In Tim Blair’s latest column he takes a swing at scientists:
I did, however, turn up an intriguing claim, in a non-specialist journal — possibly an old encyclopaedia. There it was stated that cricket balls do not — could not — swing or swerve en route from bowler to batsman.
This did not tally with my own experience, in which balls regularly swung past the bat, striking either the stumps or me … Scientists, according to that half-remembered item, believed what I saw as swing was an optical illusion. …
Yet in the US, a similar science-based belief – that baseballs don’t curve – persisted decades longer.
Ten years ago physics professor Peter J. Brancazio, of Brooklyn College in New York, dealt with the matter in a Popular Mechanics article: “For years, many scientists believed that the curveball was an optical illusion. As we shall see, this is not true.” There followed much science talk demonstrating what any baseballer could tell you — that curveballs do, in fact, curve.
Which was a little different from what you might have heard from schoolteachers in decades prior. As science journalist Jennifer Ouellette wrote last year: “Heck, some of us are old enough to remember teachers who would swear the curve ball was just an optical illusion.”
The non-swinging cricket ball, the non-curving curveball . . . to argue against these claims back then would have been to argue against the consensus.
Well, no. Immediately after the sentences Blair quotes Brancazio writes:
In fact, physicists have long been aware of the fact that a spinning ball curves in flight, going back to Isaac Newton, who wrote a paper on the subject in 1671. In 1852, the German physicist Gustav Magnus revived the topic when he demonstrated in an experiment that when a spinning object moves through a fluid it experiences a sideways force. This phenomenon, now known as the Magnus Effect, is the fundamental principle behind the curved flight of any spinning ball.
It seems pretty clear that no right-minded physicist would ever argue that a curveball is an illusion.
So the scientific consensus has been that spinning balls curve and its been that way since 1852. There are some skeptics (that’s the term the Popular Mechanics article uses) who don’t (or didn’t) accept the consensus, but according to Brancazio the skeptics are not expert in physics. Kind of like the way people who won’t accept the scientific consensus on global warming tend to be those without expertise in climate science.
Far from curve balls being a case where the consensus was wrong, it’s another case where the consensus was right and the skeptics were wrong. And there was conclusive proof back in 1959:
For the better part of the 20th century, the curve ball was a hotly debated topic among fans and players. Many dismissed the ball’s sideward movement as an illusion. But Dizzy Dean, the legendary St. Louis Cardinal pitching ace during the 1930s, knew better. “Ball can’t curve?” countered Dean, leader of the Cards’ famed Gashouse Gang. “Shucks, get behind a tree and I’ll hit you with an optical illusion.”
In 1959, renowned scientist Lyman Briggs, who served as the third director of today’s National Institute of Standards and Technology, vindicated Dean and other masters of the mound. He did it with the aid of several Washington Senator pitchers and a wind tunnel he built in 1918 for pioneering research on aviation aerodynamics. Four decades later, the then-retired Briggs demonstrated that a thrown ball can curve up to 17 1/2 inches over the 60 feet 6 inches that separate pitcher and batter. The unraveling of the mystery of the curve–the ball’s spin, rather than speed, causes it to break–captured national interest and was reported in papers from coast to coast. For posterity, Briggs published the results of his work in the American Journal of Physics.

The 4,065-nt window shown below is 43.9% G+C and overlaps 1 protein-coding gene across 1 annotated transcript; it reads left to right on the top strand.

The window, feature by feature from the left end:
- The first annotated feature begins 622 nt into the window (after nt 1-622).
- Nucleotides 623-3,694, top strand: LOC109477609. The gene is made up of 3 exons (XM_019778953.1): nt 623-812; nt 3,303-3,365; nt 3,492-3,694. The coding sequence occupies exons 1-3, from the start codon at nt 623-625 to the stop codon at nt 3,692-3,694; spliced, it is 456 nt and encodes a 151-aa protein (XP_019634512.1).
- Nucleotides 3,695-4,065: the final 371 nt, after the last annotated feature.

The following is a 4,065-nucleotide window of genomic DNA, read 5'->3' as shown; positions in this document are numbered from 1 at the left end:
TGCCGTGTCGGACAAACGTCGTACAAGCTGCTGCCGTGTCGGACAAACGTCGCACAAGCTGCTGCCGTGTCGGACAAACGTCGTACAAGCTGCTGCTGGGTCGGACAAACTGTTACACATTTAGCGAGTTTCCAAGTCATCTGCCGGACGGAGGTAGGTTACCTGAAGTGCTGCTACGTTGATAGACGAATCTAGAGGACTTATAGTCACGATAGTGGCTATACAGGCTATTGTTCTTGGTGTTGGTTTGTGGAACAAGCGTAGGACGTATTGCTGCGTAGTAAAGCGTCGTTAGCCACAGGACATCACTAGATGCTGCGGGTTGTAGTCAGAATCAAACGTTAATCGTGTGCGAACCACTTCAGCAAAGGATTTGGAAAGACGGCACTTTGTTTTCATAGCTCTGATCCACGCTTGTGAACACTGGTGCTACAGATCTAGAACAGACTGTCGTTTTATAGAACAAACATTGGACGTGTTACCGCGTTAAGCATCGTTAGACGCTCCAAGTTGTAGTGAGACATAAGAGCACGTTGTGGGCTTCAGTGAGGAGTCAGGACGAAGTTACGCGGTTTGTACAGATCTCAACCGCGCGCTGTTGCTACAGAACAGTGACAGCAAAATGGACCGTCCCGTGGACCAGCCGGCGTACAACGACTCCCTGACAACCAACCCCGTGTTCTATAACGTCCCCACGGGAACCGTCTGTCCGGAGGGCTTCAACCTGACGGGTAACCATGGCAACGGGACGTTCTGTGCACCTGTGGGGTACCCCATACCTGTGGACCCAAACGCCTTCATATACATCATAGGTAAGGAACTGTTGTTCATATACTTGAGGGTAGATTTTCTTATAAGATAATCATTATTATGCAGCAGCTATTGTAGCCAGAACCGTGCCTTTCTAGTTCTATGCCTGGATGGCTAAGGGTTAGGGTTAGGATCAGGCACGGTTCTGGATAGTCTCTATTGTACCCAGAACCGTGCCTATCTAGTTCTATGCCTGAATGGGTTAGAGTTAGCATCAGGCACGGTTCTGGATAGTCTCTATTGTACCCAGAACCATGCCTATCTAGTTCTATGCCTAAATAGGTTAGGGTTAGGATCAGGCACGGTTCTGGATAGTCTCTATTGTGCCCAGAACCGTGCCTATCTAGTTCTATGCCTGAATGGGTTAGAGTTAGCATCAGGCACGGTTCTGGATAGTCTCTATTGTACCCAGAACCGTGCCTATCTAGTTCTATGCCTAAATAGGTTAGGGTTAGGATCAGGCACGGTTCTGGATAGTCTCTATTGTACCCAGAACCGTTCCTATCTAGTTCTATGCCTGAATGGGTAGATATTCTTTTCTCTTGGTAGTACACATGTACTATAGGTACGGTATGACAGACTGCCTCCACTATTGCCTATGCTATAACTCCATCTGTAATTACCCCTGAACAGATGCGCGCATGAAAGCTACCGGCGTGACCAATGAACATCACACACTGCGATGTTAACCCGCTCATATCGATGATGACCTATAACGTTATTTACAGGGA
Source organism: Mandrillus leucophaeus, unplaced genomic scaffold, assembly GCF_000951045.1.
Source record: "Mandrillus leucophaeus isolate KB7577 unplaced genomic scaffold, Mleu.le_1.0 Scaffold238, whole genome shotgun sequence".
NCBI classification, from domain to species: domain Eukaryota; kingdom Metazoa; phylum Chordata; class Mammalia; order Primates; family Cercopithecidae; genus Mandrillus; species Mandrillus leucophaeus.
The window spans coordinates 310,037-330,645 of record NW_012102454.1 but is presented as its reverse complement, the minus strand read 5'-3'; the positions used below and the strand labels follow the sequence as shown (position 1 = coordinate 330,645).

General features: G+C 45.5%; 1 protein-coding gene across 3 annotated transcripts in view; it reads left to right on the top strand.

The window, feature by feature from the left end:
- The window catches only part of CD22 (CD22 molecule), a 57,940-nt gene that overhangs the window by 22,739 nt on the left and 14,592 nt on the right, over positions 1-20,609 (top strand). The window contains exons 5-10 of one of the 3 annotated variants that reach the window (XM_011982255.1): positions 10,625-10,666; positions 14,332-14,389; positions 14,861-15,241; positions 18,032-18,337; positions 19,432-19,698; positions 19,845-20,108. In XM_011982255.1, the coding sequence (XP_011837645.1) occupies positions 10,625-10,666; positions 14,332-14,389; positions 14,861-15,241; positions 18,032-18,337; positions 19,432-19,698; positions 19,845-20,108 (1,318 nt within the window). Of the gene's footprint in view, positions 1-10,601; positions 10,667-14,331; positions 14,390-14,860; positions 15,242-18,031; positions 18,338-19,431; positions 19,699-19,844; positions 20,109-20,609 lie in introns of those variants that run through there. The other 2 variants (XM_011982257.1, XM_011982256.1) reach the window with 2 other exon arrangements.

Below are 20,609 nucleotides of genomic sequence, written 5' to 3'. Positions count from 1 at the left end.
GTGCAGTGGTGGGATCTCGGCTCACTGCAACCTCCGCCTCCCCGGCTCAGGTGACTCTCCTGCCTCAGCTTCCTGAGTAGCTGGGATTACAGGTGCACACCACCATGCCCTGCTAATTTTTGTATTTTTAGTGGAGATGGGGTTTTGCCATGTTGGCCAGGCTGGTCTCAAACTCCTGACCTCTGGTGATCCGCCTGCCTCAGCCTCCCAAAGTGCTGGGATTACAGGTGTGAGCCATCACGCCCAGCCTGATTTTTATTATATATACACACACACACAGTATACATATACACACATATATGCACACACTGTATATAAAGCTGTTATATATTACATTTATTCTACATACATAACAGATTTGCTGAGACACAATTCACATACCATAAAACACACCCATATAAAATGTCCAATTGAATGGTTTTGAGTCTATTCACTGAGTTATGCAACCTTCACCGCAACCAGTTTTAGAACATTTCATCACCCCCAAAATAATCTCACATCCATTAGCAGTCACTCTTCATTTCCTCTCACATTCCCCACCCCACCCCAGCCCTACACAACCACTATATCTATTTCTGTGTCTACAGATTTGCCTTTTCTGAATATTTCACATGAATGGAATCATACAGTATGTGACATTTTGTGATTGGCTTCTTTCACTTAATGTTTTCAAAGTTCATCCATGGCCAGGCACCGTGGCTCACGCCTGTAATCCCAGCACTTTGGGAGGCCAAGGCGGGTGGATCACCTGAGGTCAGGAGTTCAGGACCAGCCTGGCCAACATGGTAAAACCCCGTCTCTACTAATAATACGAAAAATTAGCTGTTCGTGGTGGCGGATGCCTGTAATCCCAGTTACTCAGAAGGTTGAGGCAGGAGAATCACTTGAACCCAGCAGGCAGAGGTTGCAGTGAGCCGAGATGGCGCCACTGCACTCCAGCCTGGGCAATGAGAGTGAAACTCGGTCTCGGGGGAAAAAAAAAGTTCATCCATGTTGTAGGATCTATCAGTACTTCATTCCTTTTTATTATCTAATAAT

Blair’s next example of scientists getting things wrong so therefore they must be wrong about global warming involves me:
I sometimes correspond with a computer scientist who fancies himself an expert on statistics and such. In 2004 he actually bet me $50 that Democrat candidate John Kerry would win that year’s US election. Imagine — a bright, scientific-minded fellow, presumably aware Kerry needed to win at least one southern state to claim the presidency, betting real money on a Democrat victory.
I must confess that I was not aware that Kerry had to win at least one southern state to claim the presidency. In my universe Kerry would have won if he won Ohio. Perhaps that’s a southern state in Blair’s universe. More to the point, I didn’t claim that there was a scientific consensus that Kerry would win, so this isn’t relevant.
Blair then tells us:
Global warming, on the other hand, is merely predicted.
No, it has happened and more is predicted. Just like scientists predict that a spinning ball will curve tomorrow.
And not particularly accurately. British newspapers earlier this year were excited by the prospect of a searingly hot summer, thus proving global warming was on course to destroy us all. A few weeks later — and to bring this column full-circle to a cricketing conclusion — England defeated the West Indies in the second Test at Headingley on a day the BBC reported was the coldest on record for a Test match in the UK; the last Windies wicket fell as temperatures dropped to 7.4c.
Err, one cold day in spring does not prove that the summer won’t be hot. And the scientists aren’t predicting that there will be no more cold days as a result of global warming, just that there will be less of them.